My focus is good wine on a budget for everyday people. So every Tuesday I’ll post a wine-of-the-moment with simple tasting notes and a recipe pairing. The notes won’t be overly detailed or profound, but they’re not meant to be. Instead, they’re meant to be fun with a bit of insight into some bottles worth exploring. Enjoy!

 

 

 

 

Not many of us can afford a pricey bottle of Spain's famed Priorat, but grab this 91 pointer (Wine & Spirits) and you’ll feel like you sneakily grabbed something mismarked from the splurge section of a store. A blend of Carignan and Garnacha (Grenache), this introductory Priorat is full of bright concentrated fruit, ripe tannins, and silky texture—all of which make it an extremely versatile food wine. Both bright and dense, you’ll get deep flavors of black currant, dried fig, stewed plum, and a hint of cinnamon and black tea. With solid acidy and a medium body, this wine doesn't get too big for its britches, but instead offers a great introduction to a unique wine region in Spain. Around $20.

 

  

Tastes like:

 

 
 
 
 

black currant, dried fig, stewed plum, cinnamon, black tea

 

Drink with:

 grilled sausages 

 

Stewed plum image courtesy of Jane Maynard 

 



Tuesday Tasting: Chateau de Lascaux Rouge 2008

Posted by: KaTrina Wentzel Updated: July 12, 2011 - 9:54 AM

 

The caves of Lascaux root us to a primal, early ancestor in a time where having a piece of chalk was a really, really big deal. Chateau de Lascaux, though not as ancient, is also tied to a time long ago and it shows in this Syrah/Grenache blend from the Languedoc region of France. Earthy and deeply flavored, you’ll also get robust flavors of meat, smoke, dark plum and mineral, with peppery and spicy notes. Around $16.

 

 

 

 


Tastes like:

 

 
 
 
 

 plum, smoke, meat, black pepper, spice

 


Drink with:

 Steak Tartare 

 

My focus is good wine on a budget for everyday people. So every Tuesday I’ll post a wine-of-the-moment with simple tasting notes and a recipe pairing. The notes won’t be overly detailed or profound, but they’re not meant to be. Instead, they’re meant to be fun with a bit of insight into some bottles worth exploring. Enjoy!

Old Vine Wines

Posted by: KaTrina Wentzel Updated: July 8, 2011 - 11:34 AM

“Can I ask a stupid question?” Ah, everyone’s favorite opening. And as a teacher, I’m supposed to say there are no stupid questions. But I was prepared for one when our friend Will opened with that earlier this month. His question, however, was far from stupid: “What, exactly, is the deal with wines labeled ‘old vine’?”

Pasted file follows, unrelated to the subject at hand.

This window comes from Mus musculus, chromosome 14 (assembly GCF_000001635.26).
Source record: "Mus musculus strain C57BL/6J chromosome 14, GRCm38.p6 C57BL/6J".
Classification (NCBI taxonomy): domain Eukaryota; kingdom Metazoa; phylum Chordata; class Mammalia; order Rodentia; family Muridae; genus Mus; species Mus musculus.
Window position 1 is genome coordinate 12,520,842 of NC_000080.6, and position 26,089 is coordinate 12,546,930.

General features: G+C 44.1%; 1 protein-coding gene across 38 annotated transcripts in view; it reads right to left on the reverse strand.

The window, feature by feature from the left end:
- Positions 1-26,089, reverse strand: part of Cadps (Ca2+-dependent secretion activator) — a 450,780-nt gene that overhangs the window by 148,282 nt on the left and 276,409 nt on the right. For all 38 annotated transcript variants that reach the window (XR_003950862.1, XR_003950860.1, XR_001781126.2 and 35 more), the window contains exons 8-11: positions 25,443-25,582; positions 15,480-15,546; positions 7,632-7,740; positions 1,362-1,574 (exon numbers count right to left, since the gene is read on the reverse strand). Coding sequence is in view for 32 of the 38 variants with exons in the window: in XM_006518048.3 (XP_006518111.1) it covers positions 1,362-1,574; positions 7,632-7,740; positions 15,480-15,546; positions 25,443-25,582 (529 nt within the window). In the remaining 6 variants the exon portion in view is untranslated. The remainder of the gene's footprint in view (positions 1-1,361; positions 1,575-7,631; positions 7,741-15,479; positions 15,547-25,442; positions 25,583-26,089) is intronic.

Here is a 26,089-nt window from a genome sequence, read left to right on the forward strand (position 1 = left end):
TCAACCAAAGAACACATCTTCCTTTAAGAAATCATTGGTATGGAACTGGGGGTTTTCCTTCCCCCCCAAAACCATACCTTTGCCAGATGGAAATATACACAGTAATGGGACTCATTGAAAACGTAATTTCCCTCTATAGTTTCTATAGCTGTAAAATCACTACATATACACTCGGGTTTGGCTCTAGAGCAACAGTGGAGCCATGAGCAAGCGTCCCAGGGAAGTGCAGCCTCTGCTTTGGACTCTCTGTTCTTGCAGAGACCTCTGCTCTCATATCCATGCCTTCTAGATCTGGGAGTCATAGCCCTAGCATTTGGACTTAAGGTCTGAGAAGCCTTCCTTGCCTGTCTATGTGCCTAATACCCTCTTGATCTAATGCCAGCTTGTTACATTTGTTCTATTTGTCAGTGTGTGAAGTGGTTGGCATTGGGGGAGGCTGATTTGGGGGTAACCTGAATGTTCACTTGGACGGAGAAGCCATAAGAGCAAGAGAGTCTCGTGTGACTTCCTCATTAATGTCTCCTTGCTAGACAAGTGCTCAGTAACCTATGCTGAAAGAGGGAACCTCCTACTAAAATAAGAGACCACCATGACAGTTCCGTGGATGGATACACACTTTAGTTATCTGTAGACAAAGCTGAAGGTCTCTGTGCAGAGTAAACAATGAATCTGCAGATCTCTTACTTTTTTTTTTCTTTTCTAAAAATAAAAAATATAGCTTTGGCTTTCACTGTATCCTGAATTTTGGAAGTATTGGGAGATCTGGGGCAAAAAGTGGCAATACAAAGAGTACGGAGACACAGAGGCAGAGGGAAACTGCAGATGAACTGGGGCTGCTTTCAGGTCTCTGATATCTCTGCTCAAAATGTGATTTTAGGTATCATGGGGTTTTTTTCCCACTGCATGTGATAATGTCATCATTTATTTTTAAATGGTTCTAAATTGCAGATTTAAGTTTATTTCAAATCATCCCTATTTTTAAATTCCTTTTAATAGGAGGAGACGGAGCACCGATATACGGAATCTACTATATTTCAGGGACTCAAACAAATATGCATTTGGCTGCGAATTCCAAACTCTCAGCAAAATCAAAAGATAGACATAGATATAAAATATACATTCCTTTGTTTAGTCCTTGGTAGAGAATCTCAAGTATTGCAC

Yes, what IS the deal with that? It appears on a fair number of bottles these days, often without descriptor. And it does seem like the thing that would be stupid to ask, so people don’t.

Bottles marked in some way as “old vine” contain vino made with, well, grapes from vines that are old. Sometimes really, really old. Interestingly enough, there’s not an industry standard for what designates calling something “old vine,” but generally you can count on the grapes coming from vines at least 30 years old, and often they’re more than twice that age. The vines are gnarly and thick by that time (we have an old vine carcass on our store patio if you want to take a peek)—a truly distinct look.

 

 

 

 

 

 

Once vines hit a certain point (around 20 years), the older they get, their yields decrease. Because of this, at a certain stage, many vineyards will tear them out and replace them with new vines. Why get 25 hectoliters of grapes per hectare when you can get 50? (Grape yields are measured in hectoliters per hectare in most of Europe, but often in tons per acres in the U.S.) But the reason some vineyards hold onto those old vines is their potential.

The neat thing about old vines, you see, is while they produce significantly fewer usable grapes, they tend to produce grapes that are much more intense and concentrated. So while a winemaker won’t get nearly as many bottles out of them, the bottles they do get are often more interesting, deep, and complex. They’re also, due to the loss the vineyard takes on not getting to sell as many bottles, often more expensive. You’ll see this particularly with French wines. But there are some great budget old vine wines out there, especially from California and Spain. I love, for instance, Cline’s “Ancient Vine” line (they have a Zin, Mourvedre, and a Carignane), which all retail for around $15 or less.